There is a physician shortage in the US predicted to grow beyond 100,000 by 2030, according to the American Association of Medical Colleges. As a result, the healthcare system is increasingly relying on physician assistants (PAs) and nurse practitioners (NPs) to fill the gaps. InCrowd’s microsurvey tool surveyed 75 nurse practitioners and 75 physician assistants to understand how they are responding to this new dynamic and how they see patients reacting.
Almost 20% of PAs and NPs noted some disrespect from colleagues and patients. A physician assistant from Colorado with 11 years in practice stated that she’s often forced “to prove myself/my qualifications because I am a PA”. A NP from Arizona with 7 years in practice commented that she struggles with being “treated like an hourly worker”. Even providers with lengthy professional experience reported unfairness in the workplace.
These issues may be the result of a lack of understanding of the capabilities and responsibilities required in these professions:
- 67% of PAs and NPs said that they have to explain their responsibilities to patients occasionally or often, an issue more common amongst nurse practitioners.
- 58% would like their patients to know that they are educated and qualified to care for them.
- 25% say they think of patients view NPs and PAs as physician-hopefuls or physicians-in-training, an inaccuracy more frequently applied to physician assistants.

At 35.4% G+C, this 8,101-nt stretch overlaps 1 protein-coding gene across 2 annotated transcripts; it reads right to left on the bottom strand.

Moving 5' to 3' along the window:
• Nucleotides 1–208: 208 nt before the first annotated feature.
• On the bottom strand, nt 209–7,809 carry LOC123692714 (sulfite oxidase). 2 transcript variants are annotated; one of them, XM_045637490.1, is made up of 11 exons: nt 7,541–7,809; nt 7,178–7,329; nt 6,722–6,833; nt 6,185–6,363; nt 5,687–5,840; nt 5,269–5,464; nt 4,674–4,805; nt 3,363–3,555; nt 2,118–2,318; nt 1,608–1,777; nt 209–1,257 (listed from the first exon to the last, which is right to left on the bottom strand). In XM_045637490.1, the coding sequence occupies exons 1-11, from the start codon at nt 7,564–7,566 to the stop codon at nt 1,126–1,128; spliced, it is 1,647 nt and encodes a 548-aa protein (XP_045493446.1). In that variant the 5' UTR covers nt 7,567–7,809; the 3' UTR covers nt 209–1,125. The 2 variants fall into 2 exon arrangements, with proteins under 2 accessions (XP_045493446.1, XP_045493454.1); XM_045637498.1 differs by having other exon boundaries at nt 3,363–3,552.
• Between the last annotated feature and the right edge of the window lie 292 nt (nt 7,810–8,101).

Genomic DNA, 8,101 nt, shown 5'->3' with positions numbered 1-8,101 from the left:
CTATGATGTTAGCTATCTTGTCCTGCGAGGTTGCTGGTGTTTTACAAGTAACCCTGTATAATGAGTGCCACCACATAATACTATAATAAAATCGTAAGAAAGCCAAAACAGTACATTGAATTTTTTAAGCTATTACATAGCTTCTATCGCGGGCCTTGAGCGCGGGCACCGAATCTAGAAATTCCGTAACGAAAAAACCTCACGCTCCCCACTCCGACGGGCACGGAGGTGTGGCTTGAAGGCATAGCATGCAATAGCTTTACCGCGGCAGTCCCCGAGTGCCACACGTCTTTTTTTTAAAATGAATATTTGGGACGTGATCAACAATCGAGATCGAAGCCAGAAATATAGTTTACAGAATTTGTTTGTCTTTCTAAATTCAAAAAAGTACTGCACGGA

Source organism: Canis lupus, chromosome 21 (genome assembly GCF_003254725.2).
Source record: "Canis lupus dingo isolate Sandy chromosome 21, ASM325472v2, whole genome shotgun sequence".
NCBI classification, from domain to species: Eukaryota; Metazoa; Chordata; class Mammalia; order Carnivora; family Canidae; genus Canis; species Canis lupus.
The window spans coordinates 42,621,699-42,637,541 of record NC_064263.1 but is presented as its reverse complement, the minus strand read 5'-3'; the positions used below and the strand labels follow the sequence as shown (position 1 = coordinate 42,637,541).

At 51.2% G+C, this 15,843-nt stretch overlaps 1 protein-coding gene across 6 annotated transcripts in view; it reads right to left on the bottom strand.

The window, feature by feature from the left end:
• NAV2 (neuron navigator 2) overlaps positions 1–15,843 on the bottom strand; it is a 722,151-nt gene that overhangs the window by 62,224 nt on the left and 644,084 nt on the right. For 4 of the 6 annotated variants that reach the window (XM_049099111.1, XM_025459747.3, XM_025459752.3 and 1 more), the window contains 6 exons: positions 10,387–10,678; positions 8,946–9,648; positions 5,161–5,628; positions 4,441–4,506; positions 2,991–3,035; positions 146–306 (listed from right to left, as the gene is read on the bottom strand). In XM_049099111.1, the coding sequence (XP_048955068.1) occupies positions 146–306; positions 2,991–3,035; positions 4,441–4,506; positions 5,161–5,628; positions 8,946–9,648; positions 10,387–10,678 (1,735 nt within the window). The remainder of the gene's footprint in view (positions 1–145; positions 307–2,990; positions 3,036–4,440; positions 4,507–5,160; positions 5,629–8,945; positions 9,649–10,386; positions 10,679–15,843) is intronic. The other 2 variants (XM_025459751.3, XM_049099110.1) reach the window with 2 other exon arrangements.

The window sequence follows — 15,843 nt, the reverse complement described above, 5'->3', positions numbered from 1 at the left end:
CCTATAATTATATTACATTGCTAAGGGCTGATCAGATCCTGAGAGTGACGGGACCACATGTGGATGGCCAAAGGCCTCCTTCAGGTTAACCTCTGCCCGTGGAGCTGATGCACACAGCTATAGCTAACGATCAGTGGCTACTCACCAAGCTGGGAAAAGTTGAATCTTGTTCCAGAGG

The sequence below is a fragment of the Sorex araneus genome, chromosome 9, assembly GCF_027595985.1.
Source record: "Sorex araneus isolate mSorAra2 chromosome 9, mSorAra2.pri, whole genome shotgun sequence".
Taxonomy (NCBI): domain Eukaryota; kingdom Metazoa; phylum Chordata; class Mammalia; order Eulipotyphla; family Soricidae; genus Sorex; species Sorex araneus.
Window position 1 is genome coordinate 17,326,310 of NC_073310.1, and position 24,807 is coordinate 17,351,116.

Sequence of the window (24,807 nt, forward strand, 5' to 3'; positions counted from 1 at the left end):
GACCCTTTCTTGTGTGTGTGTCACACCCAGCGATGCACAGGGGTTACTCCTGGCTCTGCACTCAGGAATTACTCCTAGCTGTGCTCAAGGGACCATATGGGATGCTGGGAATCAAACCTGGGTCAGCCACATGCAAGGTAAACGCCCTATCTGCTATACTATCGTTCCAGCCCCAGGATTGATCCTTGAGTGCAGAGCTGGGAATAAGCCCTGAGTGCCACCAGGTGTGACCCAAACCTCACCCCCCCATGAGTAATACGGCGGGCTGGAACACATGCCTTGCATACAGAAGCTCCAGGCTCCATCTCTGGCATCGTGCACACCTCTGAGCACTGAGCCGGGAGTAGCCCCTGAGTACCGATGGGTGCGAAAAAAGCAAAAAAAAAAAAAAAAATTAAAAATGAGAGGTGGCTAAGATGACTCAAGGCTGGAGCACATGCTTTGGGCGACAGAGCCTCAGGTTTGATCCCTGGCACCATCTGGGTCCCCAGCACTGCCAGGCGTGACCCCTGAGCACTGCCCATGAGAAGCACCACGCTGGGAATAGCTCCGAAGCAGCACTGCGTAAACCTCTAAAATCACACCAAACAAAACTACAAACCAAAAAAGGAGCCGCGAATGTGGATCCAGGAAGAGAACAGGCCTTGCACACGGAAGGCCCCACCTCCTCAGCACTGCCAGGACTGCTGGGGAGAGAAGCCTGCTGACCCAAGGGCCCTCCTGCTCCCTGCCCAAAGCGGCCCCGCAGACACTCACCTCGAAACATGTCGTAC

“I want patients to know I have dedicated my professional life to helping them feel better. I have been in my specialty longer than some of the physicians in my practice and am extremely knowledgeable. They will receive equal care to that of a physician in my practice.” –Physician Assistant, AZ, 12 YIP
Almost 80% of physician assistants and nurse practitioners agreed that the relationships they develop with their patients give them the greatest professional satisfaction. Verbatim reports further emphasized this point, ”I get the most satisfaction out of seeing patients begin to take better care of themselves after having seen me,” — Nurse Practitioner, MA, 18 years in practice. Reversing patient misconceptions may further promote this sense of fulfillment, and at the same time has meaningful implications for patient care. Several PAs and NPs indicated that patient misunderstandings around their roles and functions might be doing patients’ a disservice. For example, respondents stated they viewed their professions as “more holistic,” with patients often getting more time with NPs and PAs than a regular physician. Inaccuracies about the education and work of PAs and NPs may prevent patients from pursuing these important advantages.
As the need for more quality healthcare providers increases, and as NP and PA professionals gain a more central and high-profile role on healthcare teams, patients−who might not yet realize what these roles are about−will soon learn just how vital they are to the system.